Follow TV Tropes


Tabletop Game / World of Synnibarr

Go To
No, really.
World of Synnibarr is a tabletop role-playing game, the brainchild of one Raven C. S. McCracken. In the opinion of many who've tried to play it, it is a serious contender for worst role-playing game ever, or at least the second-worst to FATAL which is bad for altogether different reasons.

The setting is a nigh-impenetrable mish-mosh of high fantasy, dark fantasy, and over-the-top elements, with wars lasting for tens of thousands of years and 72-headed hydras, all of whom may or may not be living inside a hollowed-out planet Mars bound for another star system.

Online reviews of it can be found here, here and here.

This game provides examples of:

  • Absurdly High Level Cap: Level 600.
  • Adjective Animal Alehouse: The section detailing the Aquarian race notes that there's a Blind Owl tavern in the city of Terra. In the example adventure, while the PCs are staying in the city of Terra they decide to go there.
  • Attack of the 50-Foot Whatever: Six-ton sea otters are one of the listed monsters players can face.
  • Attack Reflector: Weremen can absorb a number of different attacks, choosing from physical, magic, psi, earthpower, mutations, alchemy, energy and chi. At higher levels of power they can reflect absorbed attacks back at the source.
  • Advertisement:
  • Awesome Mc Coolname: One piece of gear is called a Midnight Sunstone Bazooka.
  • Cast from Hit Points: Some spells can be enhanced by spending points of Constitution while casting them, thus increasing the effect of the spell (such as damage done).
  • Character Alignment: In-Universe. Has its own take on the system, called "auras". Stray more than one or two marks from the median, though, and characters rapidly turn into sociopaths who are mandated to kill anyone of the wrong alignment on sight.
  • Designer Babies: Amazons psionically teach and shape their children in the womb.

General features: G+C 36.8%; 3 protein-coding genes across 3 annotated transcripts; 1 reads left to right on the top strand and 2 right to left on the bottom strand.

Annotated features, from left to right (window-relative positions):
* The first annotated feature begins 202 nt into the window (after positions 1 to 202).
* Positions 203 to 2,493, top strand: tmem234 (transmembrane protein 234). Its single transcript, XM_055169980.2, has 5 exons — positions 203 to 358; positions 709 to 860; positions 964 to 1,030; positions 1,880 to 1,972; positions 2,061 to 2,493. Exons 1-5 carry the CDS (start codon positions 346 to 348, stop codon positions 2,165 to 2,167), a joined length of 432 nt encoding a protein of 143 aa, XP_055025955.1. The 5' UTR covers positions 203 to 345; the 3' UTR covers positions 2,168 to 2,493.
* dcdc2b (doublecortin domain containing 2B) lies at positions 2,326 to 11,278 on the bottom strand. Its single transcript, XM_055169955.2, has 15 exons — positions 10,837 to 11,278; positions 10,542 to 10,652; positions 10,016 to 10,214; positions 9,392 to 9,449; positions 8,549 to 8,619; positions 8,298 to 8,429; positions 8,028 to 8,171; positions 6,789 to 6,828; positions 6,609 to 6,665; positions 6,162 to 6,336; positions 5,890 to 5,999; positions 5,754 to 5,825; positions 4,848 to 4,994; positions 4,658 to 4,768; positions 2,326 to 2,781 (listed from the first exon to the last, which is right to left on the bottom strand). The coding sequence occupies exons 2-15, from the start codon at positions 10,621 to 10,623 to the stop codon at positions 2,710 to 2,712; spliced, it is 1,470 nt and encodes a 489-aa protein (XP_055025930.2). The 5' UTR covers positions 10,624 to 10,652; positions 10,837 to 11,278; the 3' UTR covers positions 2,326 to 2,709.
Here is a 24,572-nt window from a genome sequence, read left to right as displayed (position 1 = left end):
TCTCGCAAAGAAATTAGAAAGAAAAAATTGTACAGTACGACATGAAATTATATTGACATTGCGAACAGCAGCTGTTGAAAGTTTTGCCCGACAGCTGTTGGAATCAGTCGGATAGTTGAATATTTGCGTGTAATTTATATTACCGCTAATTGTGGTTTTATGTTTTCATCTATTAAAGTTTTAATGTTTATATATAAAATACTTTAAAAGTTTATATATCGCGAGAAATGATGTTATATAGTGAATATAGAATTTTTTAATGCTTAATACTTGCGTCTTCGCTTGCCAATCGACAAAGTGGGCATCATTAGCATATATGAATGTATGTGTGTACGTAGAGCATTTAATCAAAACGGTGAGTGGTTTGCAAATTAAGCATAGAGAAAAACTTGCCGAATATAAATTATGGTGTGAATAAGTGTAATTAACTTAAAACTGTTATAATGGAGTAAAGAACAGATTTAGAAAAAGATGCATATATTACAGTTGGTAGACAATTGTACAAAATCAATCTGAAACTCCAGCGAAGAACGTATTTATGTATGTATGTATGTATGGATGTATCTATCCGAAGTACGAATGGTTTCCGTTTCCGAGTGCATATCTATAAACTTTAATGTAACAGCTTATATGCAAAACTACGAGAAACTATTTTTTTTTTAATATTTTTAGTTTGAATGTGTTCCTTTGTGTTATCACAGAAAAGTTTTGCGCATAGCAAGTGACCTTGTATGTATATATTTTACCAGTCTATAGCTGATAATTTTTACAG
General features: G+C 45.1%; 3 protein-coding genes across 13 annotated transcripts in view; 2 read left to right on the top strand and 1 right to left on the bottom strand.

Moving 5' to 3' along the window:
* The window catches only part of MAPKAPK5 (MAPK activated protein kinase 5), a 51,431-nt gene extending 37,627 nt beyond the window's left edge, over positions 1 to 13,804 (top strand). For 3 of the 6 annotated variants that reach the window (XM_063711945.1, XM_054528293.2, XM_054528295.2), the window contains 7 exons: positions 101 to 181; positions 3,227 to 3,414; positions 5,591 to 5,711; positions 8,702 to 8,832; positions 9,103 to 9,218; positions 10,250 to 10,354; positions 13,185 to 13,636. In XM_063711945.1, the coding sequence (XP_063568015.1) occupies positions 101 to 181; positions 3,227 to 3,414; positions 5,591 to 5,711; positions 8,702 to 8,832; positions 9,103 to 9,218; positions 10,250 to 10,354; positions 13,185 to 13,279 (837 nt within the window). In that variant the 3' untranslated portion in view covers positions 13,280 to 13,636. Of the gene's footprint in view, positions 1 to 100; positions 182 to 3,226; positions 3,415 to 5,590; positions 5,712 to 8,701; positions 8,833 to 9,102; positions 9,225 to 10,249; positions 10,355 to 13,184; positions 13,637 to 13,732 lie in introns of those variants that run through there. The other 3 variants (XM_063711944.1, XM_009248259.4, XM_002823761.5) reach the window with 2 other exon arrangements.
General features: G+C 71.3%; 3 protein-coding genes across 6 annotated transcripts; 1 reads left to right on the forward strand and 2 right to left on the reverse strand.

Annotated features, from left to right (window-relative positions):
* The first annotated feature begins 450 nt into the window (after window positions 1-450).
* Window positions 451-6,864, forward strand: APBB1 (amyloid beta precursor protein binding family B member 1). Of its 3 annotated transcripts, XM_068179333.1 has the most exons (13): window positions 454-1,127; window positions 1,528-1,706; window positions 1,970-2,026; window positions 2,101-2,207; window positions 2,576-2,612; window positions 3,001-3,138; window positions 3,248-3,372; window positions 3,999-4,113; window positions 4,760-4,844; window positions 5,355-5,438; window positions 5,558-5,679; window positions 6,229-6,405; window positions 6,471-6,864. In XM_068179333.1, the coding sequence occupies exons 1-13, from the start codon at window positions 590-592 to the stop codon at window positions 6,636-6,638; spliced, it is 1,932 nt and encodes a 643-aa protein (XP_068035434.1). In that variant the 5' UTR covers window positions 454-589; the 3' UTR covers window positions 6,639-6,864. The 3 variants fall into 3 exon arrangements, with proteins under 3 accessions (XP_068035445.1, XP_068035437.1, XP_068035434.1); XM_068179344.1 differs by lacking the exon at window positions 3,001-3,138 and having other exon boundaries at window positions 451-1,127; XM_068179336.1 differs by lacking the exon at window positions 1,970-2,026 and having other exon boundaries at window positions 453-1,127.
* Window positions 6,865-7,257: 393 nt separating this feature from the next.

• Deus ex Machina: An actual game mechanic. You get a dice roll to see if your chosen deity is willing to help you when you're in serious trouble.
  • Door Stopper: 473 page rulebook; later editions go "well over 500"
  • Game-Breaker: This is presumably the entire point of the game.
    • Pelleum, a metal 11.5 times as dense as steel, costs $1000 an ounce. A 2.7 lb, 1" ball of pelleum for use in a sling? $1.
    • Advertisement:
    • Cybernetics add their hit point total to your character's hit point total. In other words, you can drop $5,000 dollars for 50,000 life points at level 1, hitting the mortal cap.
    • Ain't No Rule saying that you have to pay the extra cost for a Pelleum arm blade when you spend skill points.
  • I Know Your True Name: The Amazon special ability Call Spirits requires the user to know the name of a dead person in order to summon their spirit and speak to them.
  • Language of Magic: Venderant Nalaberong is a language that was used by the Elder Gods to create the Centiverse. Anyone who knows how to speak it can perform ultra powerful magical spells that are the strongest force in the Centiverse and can't be stopped by any other power.
  • Munchkin: This game is made for this kind of player. It's the only TTRPG where it is codified in the rules that players may override the GM and be rewarded for doing so. Only a masochist or complete fool would agree to run a game with strangers.
  • No Campaign for the Wicked: Player Characters can be Bio Syntha Cyborgs (B.S.C.'s) but are forbidden to be Omni B.S.C.'s because Omnis are created only to do evil.
  • Our Centaurs Are Different: Cattars have the lower body of a tiger and a humanoid upper body.
  • Precision-Guided Boomerang: A Dwarf Hammer will return to the dwarf who threw it from up to 1,000 feet away. This ability only works once per Character Level of the dwarf per day, and takes a while to do so.
  • Random Number God: Die Rolls determine everything, including your Character Class/Race.
  • Railroading: Enforced; see below.
  • Rules Lawyer
    • Rule Zero of every role-playing game is supposed to be "The GM is always right," right? Not so in the World of Synnibarr! The GM is required to write his adventure notes down before the game begins, and then show them to the players after the adventure is over — and if the players can show that the GM deviated from his written notes, the GM is required to award them bonus experience points.
    • On page 332, it states that the GM "may not, however, deviate from the rules as they are written, for if he or she does and the players find out, then the adventure can be declared null, and the characters must be restored to their original condition, as they were before the game began."
  • Science Fantasy: Seems like the authors were aiming for it. The end result is... weird.
  • Telepathy: The Aquarian race has telepathy that works on sea creatures. It allows communication as well as hypnotic control.

How well does it match the trope?

Example of:


Media sources: